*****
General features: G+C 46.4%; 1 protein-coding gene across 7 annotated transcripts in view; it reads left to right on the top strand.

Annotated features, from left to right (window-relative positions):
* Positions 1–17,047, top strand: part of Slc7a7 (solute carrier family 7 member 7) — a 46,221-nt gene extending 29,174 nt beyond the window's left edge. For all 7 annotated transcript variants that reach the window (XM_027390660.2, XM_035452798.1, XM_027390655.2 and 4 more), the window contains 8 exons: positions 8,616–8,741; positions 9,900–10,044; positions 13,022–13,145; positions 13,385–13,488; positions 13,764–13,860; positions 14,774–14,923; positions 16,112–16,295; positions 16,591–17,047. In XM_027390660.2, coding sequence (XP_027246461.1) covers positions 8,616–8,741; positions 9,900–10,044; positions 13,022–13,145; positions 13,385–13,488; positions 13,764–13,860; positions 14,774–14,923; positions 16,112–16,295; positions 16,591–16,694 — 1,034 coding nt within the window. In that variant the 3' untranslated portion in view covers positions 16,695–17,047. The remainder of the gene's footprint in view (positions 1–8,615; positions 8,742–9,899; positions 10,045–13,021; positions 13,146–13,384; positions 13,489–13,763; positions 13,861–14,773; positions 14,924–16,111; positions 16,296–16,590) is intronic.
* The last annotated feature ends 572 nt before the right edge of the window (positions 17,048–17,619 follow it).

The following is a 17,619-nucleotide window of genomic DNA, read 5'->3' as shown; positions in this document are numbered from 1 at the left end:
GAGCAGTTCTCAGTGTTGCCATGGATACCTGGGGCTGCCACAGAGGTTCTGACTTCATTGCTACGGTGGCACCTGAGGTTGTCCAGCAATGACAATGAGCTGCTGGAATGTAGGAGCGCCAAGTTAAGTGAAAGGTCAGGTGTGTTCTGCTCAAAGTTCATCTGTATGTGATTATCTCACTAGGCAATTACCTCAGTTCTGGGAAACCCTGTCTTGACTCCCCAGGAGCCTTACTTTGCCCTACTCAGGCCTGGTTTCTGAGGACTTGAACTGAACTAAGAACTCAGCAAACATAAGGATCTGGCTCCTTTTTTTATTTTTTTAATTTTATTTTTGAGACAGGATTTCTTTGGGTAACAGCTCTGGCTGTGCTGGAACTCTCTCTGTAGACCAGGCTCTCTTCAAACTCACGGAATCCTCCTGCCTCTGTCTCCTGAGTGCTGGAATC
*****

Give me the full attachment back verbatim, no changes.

General features: G+C 46.4%; 1 protein-coding gene across 7 annotated transcripts in view; it reads left to right on the top strand.

Annotated features, from left to right (window-relative positions):
* Positions 1–17,047, top strand: part of Slc7a7 (solute carrier family 7 member 7) — a 46,221-nt gene extending 29,174 nt beyond the window's left edge. For all 7 annotated transcript variants that reach the window (XM_027390660.2, XM_035452798.1, XM_027390655.2 and 4 more), the window contains 8 exons: positions 8,616–8,741; positions 9,900–10,044; positions 13,022–13,145; positions 13,385–13,488; positions 13,764–13,860; positions 14,774–14,923; positions 16,112–16,295; positions 16,591–17,047. In XM_027390660.2, coding sequence (XP_027246461.1) covers positions 8,616–8,741; positions 9,900–10,044; positions 13,022–13,145; positions 13,385–13,488; positions 13,764–13,860; positions 14,774–14,923; positions 16,112–16,295; positions 16,591–16,694 — 1,034 coding nt within the window. In that variant the 3' untranslated portion in view covers positions 16,695–17,047. The remainder of the gene's footprint in view (positions 1–8,615; positions 8,742–9,899; positions 10,045–13,021; positions 13,146–13,384; positions 13,489–13,763; positions 13,861–14,773; positions 14,924–16,111; positions 16,296–16,590) is intronic.
* The last annotated feature ends 572 nt before the right edge of the window (positions 17,048–17,619 follow it).

The following is a 17,619-nucleotide window of genomic DNA, read 5'->3' as shown; positions in this document are numbered from 1 at the left end:
GAGCAGTTCTCAGTGTTGCCATGGATACCTGGGGCTGCCACAGAGGTTCTGACTTCATTGCTACGGTGGCACCTGAGGTTGTCCAGCAATGACAATGAGCTGCTGGAATGTAGGAGCGCCAAGTTAAGTGAAAGGTCAGGTGTGTTCTGCTCAAAGTTCATCTGTATGTGATTATCTCACTAGGCAATTACCTCAGTTCTGGGAAACCCTGTCTTGACTCCCCAGGAGCCTTACTTTGCCCTACTCAGGCCTGGTTTCTGAGGACTTGAACTGAACTAAGAACTCAGCAAACATAAGGATCTGGCTCCTTTTTTTATTTTTTTAATTTTATTTTTGAGACAGGATTTCTTTGGGTAACAGCTCTGGCTGTGCTGGAACTCTCTCTGTAGACCAGGCTCTCTTCAAACTCACGGAATCCTCCTGCCTCTGTCTCCTGAGTGCTGGAATC